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Whether it's Double Indemnity, Kiss Me Deadly, or The Big Sleep, roam a screen world of dark and brooding elegance with this essential handbook to Film Noir. From private eyes and perfect crimes to corrupt cops and doomed affairs, editors Paul Duncan and Jurgen Muller examine noir's key themes and their most representative movies from 1940 to 1960.Copiously illustrated with film stills as well as original posters, this book offers page after page of noir's masterful visual compositions while exploring the narrative paradigms of this cryptic, compelling, and evolving genre. If that weren't enough to tickle your cinematic appetite, the volume concludes with TASCHEN's top 50 pick of noir classics. Brimming with the enigmatic dames, desperate gangsters, and psycho killers that continue to cast a long and captivating shadow over cinema, this is a must-have handbook for noir aficionados and amateurs alike.
In this essential study of film noir editors Alain Silver and James Ursini select the most significant and influential articles on the movement from their highly respected Film Noir Reader series and assemble them into a single convenient heavily illustrated volume. Still included of course are many rare early articles and such seminal essays as Borde and Chaumeton's Towards a Definition of Film Noir from EPanorama du Film Noir AmericainE Paul Schrader's Notes on Film Noir and Paint It Black: the Family Tree of the Film Noir by Raymond Durgnat. With newer studies such as Lounge Time by Vivian Sobchack Manufacturing Heroines in Classic Noir Films by Sheri Chinen Biesen and Voices from the Deep: Film Noir as Psychodrama J. P. Telotte this collection of over 30 articles probes this most influential American film movement from varying angles: formalist feminist structuralist sociological and stylistic; narrative-thematic historical and even from the point of view of a pure aficionado. There is something in this volume for every student or devotee of film noir. Plus like the readers that have proven an invaluable tool for academics planning a syllabus it can serve as the most complete core text for any of the myriad of film noir courses taught throughout the world.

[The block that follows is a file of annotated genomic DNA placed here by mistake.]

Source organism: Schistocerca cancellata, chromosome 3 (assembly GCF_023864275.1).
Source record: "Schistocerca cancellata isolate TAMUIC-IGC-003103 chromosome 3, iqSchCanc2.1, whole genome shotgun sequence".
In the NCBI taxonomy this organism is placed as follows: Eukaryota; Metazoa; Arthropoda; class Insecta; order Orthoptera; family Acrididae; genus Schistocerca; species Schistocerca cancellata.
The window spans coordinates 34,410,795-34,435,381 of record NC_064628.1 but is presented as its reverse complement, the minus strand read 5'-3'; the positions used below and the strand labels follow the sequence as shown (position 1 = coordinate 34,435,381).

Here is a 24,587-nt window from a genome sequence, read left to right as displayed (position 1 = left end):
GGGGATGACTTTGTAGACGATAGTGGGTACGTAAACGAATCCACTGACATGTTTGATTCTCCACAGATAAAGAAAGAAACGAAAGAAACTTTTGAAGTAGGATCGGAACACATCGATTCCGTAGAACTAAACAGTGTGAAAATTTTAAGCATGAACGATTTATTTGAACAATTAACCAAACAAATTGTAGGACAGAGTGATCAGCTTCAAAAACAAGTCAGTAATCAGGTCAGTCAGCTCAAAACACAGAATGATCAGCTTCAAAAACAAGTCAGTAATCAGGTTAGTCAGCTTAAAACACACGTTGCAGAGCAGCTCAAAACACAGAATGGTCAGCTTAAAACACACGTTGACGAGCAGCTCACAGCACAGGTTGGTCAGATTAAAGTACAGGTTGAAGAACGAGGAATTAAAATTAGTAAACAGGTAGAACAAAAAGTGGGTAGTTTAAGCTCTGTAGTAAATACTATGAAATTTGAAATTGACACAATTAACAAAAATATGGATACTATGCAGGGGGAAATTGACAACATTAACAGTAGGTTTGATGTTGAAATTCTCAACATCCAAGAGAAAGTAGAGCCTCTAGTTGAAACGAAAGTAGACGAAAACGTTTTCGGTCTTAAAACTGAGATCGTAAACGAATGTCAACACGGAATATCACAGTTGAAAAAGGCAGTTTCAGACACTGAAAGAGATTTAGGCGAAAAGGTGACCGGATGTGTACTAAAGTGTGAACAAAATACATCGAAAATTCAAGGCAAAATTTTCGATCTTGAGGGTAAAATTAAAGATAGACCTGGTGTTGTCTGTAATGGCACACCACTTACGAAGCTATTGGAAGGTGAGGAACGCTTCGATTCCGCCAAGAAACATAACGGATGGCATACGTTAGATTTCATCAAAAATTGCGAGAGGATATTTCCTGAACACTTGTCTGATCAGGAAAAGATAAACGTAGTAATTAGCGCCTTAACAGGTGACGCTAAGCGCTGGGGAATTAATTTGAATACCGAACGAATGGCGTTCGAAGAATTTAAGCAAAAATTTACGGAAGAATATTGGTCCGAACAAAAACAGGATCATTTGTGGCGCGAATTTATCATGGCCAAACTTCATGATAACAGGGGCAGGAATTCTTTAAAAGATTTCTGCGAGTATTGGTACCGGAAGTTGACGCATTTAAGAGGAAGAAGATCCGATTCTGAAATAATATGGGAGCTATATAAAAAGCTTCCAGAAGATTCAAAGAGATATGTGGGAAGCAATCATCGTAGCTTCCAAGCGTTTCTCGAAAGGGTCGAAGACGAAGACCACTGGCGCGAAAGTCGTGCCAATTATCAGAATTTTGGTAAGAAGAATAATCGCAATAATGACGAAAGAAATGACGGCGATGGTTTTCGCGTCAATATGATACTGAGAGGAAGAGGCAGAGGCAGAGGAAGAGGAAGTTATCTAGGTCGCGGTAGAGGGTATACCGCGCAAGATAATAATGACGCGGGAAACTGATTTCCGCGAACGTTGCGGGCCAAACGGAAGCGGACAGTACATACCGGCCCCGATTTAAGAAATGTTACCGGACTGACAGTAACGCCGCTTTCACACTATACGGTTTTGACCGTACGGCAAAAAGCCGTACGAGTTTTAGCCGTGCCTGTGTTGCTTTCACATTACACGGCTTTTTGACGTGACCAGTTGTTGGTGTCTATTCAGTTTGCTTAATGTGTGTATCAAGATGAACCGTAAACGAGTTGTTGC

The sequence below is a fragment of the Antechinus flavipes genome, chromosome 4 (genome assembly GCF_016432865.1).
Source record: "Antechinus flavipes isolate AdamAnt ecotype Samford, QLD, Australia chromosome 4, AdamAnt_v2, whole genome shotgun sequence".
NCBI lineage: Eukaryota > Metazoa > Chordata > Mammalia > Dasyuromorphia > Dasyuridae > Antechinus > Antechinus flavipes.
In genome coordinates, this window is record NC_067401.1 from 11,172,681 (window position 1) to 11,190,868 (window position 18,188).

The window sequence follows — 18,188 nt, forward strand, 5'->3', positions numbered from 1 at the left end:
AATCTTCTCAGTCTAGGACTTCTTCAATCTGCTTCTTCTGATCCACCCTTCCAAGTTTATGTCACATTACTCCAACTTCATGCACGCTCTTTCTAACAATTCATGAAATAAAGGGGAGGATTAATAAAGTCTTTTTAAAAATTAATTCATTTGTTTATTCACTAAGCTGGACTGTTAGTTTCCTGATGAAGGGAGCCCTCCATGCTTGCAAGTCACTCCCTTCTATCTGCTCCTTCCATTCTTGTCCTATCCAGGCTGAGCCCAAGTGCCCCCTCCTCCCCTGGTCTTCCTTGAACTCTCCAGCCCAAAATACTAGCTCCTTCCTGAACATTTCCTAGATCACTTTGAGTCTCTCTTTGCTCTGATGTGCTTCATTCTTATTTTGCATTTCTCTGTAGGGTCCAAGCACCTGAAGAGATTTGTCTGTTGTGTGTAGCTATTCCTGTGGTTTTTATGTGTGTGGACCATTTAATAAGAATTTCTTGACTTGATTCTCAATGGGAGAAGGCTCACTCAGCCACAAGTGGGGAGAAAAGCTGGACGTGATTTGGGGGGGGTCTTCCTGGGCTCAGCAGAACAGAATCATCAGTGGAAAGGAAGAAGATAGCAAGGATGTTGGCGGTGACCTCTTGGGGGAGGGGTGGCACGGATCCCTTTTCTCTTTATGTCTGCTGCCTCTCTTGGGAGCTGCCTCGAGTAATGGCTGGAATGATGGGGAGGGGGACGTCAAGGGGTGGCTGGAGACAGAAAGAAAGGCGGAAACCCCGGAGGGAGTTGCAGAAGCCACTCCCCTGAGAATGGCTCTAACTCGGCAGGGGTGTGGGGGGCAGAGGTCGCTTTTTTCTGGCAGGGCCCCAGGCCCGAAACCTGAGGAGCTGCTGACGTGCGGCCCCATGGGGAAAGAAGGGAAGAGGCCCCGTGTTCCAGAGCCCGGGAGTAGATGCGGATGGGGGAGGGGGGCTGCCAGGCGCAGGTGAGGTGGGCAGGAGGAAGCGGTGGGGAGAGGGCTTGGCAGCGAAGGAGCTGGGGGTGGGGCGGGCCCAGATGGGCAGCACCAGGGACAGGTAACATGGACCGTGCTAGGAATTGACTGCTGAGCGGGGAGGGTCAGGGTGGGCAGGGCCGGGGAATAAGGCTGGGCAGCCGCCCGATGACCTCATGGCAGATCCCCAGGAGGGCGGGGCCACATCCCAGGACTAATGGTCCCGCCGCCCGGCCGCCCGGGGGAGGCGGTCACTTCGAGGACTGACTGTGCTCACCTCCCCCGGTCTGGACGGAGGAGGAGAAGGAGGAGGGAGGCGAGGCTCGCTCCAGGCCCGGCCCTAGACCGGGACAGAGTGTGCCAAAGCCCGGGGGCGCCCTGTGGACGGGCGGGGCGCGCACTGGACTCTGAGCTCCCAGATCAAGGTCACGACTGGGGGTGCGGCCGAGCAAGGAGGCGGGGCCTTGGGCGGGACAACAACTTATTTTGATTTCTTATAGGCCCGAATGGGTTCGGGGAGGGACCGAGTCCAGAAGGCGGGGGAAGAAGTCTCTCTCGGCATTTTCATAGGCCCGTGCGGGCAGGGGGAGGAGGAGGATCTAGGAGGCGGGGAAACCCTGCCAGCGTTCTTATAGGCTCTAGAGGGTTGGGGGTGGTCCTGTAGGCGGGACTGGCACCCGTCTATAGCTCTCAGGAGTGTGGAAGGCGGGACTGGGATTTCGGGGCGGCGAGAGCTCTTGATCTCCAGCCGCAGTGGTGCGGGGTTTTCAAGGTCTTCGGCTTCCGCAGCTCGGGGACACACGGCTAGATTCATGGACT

Film noir is one of the most enduring and popular genres in cinema. But it did not spring up spontaneously fully formed. Rather its origins can be traced to sources as varied as Victorian literature German Expressionism and American art and photography. In this comprehensive collection of essays that's packed with illustrations and artwork a team of eminent scholars and film writers present thorough analyses of the influence of prototypes on the classic period of film noir.THSome essays focus on particularly influential genres such as the rogue cop film and gothic thrillers; while others discuss the choices of individual filmmakers including John Ford and Alfred Hitchcock in their most well-loved films.THThe editors and all of the featured contributors a Sheri Chinen Biesen Todd Erickson Richard Edwards Julie Grossman Robert Miklitsch Homer Pettey Robert Porfirio Tom Ryall Marlisa Santos Jesse Schlotterbeck and Tony Williams a are noted scholars in the field of film noir most of whom have written book-length studies of their own.THFrom the gangster and horror genres to social realism and Hitchcock's spy films of the 1930s EFilm Noir PrototypesE offers compelling accounts of the genre's influences. As befits the topic over 300 illustrations keyed to the text capture the richness and breadth of the classic period's imagery.
Despite a glut of black and white filters the digital revolution in videography has all but abandoned the art science beauty and power of cinematic lighting that literally illuminated the Golden Age of motion pictures. EFilm Noir Light and ShadowE explores an era before CGI a a time when every photon mattered and the lighting of a set served a grander purpose than simply rendering its subjects visible. Edited by Alain Silver and James Ursini the duo behind numerous critically acclaimed studies of other aspects of noir this anthology presents a series of essays that examine the visual style of the filmmakers of cinema's classic period. Some focus on individual pictures or directors; others discuss elements of style or sub-groups of movies within the movement. All are sharply focused on what makes the noir phenomenon unique in American a and global a cinematic history. Aside from highlighting the innovative work of its editors and their late colleague Robert Porfirio EFilm Noir Light and ShadowE also shares its light with a bevy of contributors who have written and edited their own books on the subject a a list of luminaries that includes Sheri Chinen Biesen Shannon Clute and Richard Edwards Julie Grossman Delphine Letort Robert Miklitsch R. Barton Palmer Homer Pettey Marlisa Santos Imogen Sara Smith and Tony Williams. As befits the topic this volume is lavishly illustrated with 500 images that capture the richness and breadth of the classic period's imagery making it an ideal companion for students of the genre film historians sprocket fiends and the retrospectively inclined.